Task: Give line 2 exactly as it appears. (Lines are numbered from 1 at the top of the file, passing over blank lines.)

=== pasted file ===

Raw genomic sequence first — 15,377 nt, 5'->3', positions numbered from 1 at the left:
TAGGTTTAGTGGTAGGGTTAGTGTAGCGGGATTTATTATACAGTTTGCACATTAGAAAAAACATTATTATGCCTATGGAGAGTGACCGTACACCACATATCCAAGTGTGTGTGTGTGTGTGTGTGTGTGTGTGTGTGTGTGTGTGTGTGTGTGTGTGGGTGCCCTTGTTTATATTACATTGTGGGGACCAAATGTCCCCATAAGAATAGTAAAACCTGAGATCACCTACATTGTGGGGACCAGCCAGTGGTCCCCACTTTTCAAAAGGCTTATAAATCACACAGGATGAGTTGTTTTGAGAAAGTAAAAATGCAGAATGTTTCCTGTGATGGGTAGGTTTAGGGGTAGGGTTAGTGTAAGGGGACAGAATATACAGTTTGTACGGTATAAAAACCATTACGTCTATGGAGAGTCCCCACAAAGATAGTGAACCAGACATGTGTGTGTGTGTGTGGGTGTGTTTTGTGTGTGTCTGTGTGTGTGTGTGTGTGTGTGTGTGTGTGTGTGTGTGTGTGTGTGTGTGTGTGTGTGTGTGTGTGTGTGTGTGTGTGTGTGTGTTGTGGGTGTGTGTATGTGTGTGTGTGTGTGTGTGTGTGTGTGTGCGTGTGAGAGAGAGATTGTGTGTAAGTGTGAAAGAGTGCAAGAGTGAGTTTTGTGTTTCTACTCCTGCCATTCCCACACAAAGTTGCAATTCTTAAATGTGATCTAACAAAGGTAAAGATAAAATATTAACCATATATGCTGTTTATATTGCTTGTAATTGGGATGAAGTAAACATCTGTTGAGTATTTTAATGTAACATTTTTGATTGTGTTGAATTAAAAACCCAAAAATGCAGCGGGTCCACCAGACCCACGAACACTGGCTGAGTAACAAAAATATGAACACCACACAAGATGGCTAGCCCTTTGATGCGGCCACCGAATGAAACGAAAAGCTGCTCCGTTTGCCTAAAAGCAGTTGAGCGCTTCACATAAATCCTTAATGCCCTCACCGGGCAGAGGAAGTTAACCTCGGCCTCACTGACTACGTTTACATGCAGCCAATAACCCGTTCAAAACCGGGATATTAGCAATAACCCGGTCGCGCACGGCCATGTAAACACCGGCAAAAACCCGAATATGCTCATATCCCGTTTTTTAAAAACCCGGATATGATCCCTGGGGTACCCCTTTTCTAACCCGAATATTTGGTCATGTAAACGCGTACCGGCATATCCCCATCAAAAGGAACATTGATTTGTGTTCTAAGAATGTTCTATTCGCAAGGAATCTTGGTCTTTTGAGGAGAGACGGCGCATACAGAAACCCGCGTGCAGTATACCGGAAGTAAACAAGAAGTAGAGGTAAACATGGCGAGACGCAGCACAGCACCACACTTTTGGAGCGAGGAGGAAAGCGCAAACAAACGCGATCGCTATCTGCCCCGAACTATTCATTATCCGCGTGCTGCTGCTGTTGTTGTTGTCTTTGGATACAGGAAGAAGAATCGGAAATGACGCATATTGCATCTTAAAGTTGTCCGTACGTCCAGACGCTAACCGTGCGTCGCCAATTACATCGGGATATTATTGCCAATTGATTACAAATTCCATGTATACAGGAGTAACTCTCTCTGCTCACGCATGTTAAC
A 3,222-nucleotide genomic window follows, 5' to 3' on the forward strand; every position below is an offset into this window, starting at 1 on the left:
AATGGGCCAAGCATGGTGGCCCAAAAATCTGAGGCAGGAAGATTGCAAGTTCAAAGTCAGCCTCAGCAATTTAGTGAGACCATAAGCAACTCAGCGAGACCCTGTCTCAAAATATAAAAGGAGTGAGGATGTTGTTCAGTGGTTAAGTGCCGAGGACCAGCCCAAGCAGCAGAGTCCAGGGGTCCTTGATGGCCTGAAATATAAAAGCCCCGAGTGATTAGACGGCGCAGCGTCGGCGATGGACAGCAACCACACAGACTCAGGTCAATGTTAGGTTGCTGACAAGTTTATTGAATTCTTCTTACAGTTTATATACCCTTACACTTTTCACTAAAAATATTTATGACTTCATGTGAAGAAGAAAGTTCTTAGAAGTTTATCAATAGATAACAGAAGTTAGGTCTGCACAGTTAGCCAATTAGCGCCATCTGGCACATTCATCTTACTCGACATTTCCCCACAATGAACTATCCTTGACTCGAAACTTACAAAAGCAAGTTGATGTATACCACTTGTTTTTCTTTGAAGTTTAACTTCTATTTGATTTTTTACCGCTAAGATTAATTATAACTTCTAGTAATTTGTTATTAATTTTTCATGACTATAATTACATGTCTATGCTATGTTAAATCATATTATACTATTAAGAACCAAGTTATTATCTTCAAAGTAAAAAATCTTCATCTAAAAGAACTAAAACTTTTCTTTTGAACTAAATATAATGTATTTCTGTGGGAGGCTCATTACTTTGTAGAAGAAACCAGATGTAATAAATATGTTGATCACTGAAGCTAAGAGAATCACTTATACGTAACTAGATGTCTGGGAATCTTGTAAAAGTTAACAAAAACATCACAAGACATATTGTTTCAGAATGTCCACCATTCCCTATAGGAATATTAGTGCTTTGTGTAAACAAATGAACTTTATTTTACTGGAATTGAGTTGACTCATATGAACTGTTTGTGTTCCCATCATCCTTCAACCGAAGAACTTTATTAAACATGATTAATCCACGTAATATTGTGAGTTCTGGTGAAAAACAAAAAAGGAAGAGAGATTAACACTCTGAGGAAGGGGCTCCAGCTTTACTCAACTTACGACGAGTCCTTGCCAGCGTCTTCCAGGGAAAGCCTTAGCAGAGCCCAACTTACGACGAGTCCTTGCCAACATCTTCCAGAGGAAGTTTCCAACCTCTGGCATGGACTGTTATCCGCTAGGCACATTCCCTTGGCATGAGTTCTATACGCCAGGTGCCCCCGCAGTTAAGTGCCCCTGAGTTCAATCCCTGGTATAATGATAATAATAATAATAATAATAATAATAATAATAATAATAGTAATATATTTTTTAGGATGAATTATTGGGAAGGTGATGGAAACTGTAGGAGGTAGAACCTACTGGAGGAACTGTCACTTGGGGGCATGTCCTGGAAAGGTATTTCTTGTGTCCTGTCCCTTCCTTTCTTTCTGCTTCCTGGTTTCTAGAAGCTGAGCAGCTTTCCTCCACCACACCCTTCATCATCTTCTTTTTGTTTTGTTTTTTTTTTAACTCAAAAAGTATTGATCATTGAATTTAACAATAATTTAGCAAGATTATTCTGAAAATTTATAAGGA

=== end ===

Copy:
TAGGTTTAGTGGTAGGGTTAGTGTAGCGGGATTTATTATACAGTTTGCACATTAGAAAAAACATTATTATGCCTATGGAGAGTGACCGTACACCACATATCCAAGTGTGTGTGTGTGTGTGTGTGTGTGTGTGTGTGTGTGTGTGTGTGTGTGTGTGGGTGCCCTTGTTTATATTACATTGTGGGGACCAAATGTCCCCATAAGAATAGTAAAACCTGAGATCACCTACATTGTGGGGACCAGCCAGTGGTCCCCACTTTTCAAAAGGCTTATAAATCACACAGGATGAGTTGTTTTGAGAAAGTAAAAATGCAGAATGTTTCCTGTGATGGGTAGGTTTAGGGGTAGGGTTAGTGTAAGGGGACAGAATATACAGTTTGTACGGTATAAAAACCATTACGTCTATGGAGAGTCCCCACAAAGATAGTGAACCAGACATGTGTGTGTGTGTGTGGGTGTGTTTTGTGTGTGTCTGTGTGTGTGTGTGTGTGTGTGTGTGTGTGTGTGTGTGTGTGTGTGTGTGTGTGTGTGTGTGTGTGTGTGTGTGTGTGTGTGTGTTGTGGGTGTGTGTATGTGTGTGTGTGTGTGTGTGTGTGTGTGTGCGTGTGAGAGAGAGATTGTGTGTAAGTGTGAAAGAGTGCAAGAGTGAGTTTTGTGTTTCTACTCCTGCCATTCCCACACAAAGTTGCAATTCTTAAATGTGATCTAACAAAGGTAAAGATAAAATATTAACCATATATGCTGTTTATATTGCTTGTAATTGGGATGAAGTAAACATCTGTTGAGTATTTTAATGTAACATTTTTGATTGTGTTGAATTAAAAACCCAAAAATGCAGCGGGTCCACCAGACCCACGAACACTGGCTGAGTAACAAAAATATGAACACCACACAAGATGGCTAGCCCTTTGATGCGGCCACCGAATGAAACGAAAAGCTGCTCCGTTTGCCTAAAAGCAGTTGAGCGCTTCACATAAATCCTTAATGCCCTCACCGGGCAGAGGAAGTTAACCTCGGCCTCACTGACTACGTTTACATGCAGCCAATAACCCGTTCAAAACCGGGATATTAGCAATAACCCGGTCGCGCACGGCCATGTAAACACCGGCAAAAACCCGAATATGCTCATATCCCGTTTTTTAAAAACCCGGATATGATCCCTGGGGTACCCCTTTTCTAACCCGAATATTTGGTCATGTAAACGCGTACCGGCATATCCCCATCAAAAGGAACATTGATTTGTGTTCTAAGAATGTTCTATTCGCAAGGAATCTTGGTCTTTTGAGGAGAGACGGCGCATACAGAAACCCGCGTGCAGTATACCGGAAGTAAACAAGAAGTAGAGGTAAACATGGCGAGACGCAGCACAGCACCACACTTTTGGAGCGAGGAGGAAAGCGCAAACAAACGCGATCGCTATCTGCCCCGAACTATTCATTATCCGCGTGCTGCTGCTGTTGTTGTTGTCTTTGGATACAGGAAGAAGAATCGGAAATGACGCATATTGCATCTTAAAGTTGTCCGTACGTCCAGACGCTAACCGTGCGTCGCCAATTACATCGGGATATTATTGCCAATTGATTACAAATTCCATGTATACAGGAGTAACTCTCTCTGCTCACGCATGTTAAC